Raj Rajaratnam, the Galleon Group LLC co-founder who directed the largest hedge fund insider-trading scheme in U.S. history, will be deposed next week from federal prison as part of a tax-shelter lawsuit.
Rajaratnam is scheduled to give the deposition on July 16 at the Federal Medical Center Devens in Ayers, Massachusetts, where he began serving an 11-year sentence in December, said Howard Kleinhendler, an attorney representing the plaintiffs. Rajaratnam isn’t a defendant in the case.
New York state Supreme Justice Eileen Bransten in March ordered Rajaratnam to answer questions from Diversified Group, a tax-shelter promoter, as part of the 2010 suit. Samidh Guha, a lawyer representing Rajaratnam, had opposed the request, saying his client would invoke his right against self-incrimination under the U.S. Constitution’s Fifth Amendment at the deposition.
“It’s certainly a possibility,” Kleinhendler, an attorney representing Diversified Group, said in a phone interview. “We’ll only know once we get there.”
Guha didn’t immediately return a voice-mail message left at his office after regular business hours seeking comment on the deposition.
Rajaratnam and his wife, Asha, along with Galleon Group co-founder Gary Rosenbach and his wife, Susan, sued Diversified in 2005, saying they were tricked into investing in an illegal tax shelter. The lawsuit sought to recover at least $15 million in interest, penalties and fees that Rajaratnam and Rosenbach paid to the U.S. Internal Revenue Service. It didn’t seek the taxes they paid.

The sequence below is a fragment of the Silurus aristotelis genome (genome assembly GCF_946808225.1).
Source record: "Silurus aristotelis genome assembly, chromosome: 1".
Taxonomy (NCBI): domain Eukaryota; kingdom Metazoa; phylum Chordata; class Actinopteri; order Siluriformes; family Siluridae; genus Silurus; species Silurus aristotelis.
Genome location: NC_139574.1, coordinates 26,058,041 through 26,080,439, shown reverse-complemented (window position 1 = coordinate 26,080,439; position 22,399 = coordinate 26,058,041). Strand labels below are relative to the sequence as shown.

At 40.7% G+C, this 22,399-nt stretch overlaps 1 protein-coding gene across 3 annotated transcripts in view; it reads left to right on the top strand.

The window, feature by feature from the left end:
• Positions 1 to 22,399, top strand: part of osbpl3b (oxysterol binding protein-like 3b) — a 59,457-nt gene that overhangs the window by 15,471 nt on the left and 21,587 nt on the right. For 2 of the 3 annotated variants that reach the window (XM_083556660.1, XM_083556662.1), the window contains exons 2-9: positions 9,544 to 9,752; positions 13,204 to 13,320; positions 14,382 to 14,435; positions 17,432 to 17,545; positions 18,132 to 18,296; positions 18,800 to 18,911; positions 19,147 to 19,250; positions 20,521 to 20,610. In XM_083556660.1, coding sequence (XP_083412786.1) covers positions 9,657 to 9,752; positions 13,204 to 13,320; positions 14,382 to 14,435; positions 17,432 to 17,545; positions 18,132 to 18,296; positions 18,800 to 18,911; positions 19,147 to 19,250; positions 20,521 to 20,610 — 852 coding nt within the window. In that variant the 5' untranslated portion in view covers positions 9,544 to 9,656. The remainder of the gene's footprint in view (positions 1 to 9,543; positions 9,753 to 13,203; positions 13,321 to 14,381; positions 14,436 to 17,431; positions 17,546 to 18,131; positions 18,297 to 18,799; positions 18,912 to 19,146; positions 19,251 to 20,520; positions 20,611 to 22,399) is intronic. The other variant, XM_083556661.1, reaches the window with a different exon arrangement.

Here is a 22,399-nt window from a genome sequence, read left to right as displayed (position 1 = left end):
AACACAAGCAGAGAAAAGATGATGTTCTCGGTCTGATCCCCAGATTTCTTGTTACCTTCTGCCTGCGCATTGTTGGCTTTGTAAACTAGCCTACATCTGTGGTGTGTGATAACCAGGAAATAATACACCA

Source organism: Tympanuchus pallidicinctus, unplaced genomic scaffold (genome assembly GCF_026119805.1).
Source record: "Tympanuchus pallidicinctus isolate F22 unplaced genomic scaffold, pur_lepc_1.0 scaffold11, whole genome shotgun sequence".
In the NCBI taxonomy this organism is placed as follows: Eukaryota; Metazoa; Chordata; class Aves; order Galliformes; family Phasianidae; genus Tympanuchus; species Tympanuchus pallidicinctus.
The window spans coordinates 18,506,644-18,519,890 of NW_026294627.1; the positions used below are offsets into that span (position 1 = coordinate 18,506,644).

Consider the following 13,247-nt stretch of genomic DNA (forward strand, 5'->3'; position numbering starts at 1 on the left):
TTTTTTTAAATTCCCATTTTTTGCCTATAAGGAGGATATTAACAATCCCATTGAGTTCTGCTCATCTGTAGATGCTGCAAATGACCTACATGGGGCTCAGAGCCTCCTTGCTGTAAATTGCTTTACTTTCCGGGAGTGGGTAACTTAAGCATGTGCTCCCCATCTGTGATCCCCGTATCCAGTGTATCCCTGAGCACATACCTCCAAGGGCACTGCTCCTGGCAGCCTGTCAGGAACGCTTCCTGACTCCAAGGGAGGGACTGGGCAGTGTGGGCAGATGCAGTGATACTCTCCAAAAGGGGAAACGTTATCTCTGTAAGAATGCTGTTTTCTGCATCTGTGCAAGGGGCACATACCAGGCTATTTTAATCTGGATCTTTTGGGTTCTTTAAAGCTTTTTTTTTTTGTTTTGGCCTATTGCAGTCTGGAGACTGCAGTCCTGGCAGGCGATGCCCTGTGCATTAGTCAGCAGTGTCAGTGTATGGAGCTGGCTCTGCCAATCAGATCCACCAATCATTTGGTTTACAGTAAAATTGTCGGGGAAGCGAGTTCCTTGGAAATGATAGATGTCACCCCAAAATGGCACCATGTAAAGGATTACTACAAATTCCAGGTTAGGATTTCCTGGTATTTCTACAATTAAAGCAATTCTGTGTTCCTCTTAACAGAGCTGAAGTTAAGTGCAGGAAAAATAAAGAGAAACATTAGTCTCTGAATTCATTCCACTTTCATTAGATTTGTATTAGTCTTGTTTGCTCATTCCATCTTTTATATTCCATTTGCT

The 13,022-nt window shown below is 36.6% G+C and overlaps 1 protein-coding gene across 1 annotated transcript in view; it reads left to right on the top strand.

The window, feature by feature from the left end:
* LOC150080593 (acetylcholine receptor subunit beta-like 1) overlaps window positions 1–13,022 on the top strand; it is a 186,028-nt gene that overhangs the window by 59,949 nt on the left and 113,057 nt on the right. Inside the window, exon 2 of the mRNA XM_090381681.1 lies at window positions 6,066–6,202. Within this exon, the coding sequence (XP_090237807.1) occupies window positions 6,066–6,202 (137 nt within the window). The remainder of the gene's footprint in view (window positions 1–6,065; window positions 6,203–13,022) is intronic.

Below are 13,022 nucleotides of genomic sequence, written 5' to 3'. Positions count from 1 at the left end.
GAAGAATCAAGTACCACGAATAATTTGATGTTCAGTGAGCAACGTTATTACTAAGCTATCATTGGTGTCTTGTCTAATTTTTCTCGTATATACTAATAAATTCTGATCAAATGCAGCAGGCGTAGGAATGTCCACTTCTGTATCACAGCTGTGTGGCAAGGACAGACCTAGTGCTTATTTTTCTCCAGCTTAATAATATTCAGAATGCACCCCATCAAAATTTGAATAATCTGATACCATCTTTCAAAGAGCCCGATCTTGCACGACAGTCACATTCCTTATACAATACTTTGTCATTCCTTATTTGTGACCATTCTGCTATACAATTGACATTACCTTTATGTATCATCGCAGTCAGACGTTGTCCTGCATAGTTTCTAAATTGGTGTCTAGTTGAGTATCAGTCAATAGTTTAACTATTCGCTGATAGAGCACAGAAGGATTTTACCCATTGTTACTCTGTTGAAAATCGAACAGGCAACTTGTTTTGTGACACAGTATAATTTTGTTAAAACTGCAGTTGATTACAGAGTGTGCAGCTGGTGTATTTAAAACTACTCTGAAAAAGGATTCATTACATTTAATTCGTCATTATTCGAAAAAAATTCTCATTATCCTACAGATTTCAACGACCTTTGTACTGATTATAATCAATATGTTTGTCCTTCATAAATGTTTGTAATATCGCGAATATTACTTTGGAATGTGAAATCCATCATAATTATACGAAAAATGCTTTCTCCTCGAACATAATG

Rajaratnam and Rosenbach won a 2009 arbitrator’s decision against Diversified and its president for $5.8 million, according to court records. Diversified and its founder were found to have committed fraud in the marketing, promotion and implementation of the tax shelter sold to Rajaratnam, Rosenbach and their wives.
In 2010, Diversified sued a tax attorney and three consulting firms over the structuring of the shelter and they are seeking to depose Rajaratnam in that case.
Bransten also granted an unopposed request from Diversified’s lawyers to question Rosenbach, who lives in Vail, Colorado. Rosenbach will be deposed next month in New York, Kleinhendler said.
While Rajaratnam was questioned for two days in 2007 as part of his lawsuit against Diversified, Bransten said during a hearing in March that his testimony can’t be introduced in the current case until he’s deposed, according to a transcript.
“The objection that the non-party may indeed assert the Fifth Amendment privilege is not appropriately made by counsel, but is only properly done once a question has been posed and the Fifth Amendment privilege is asserted,” Bransten said.
The case is Diversified Group Inc. v. Marcum & Kleigman LLP, 450286/2010, New York State Supreme Court (Manhattan).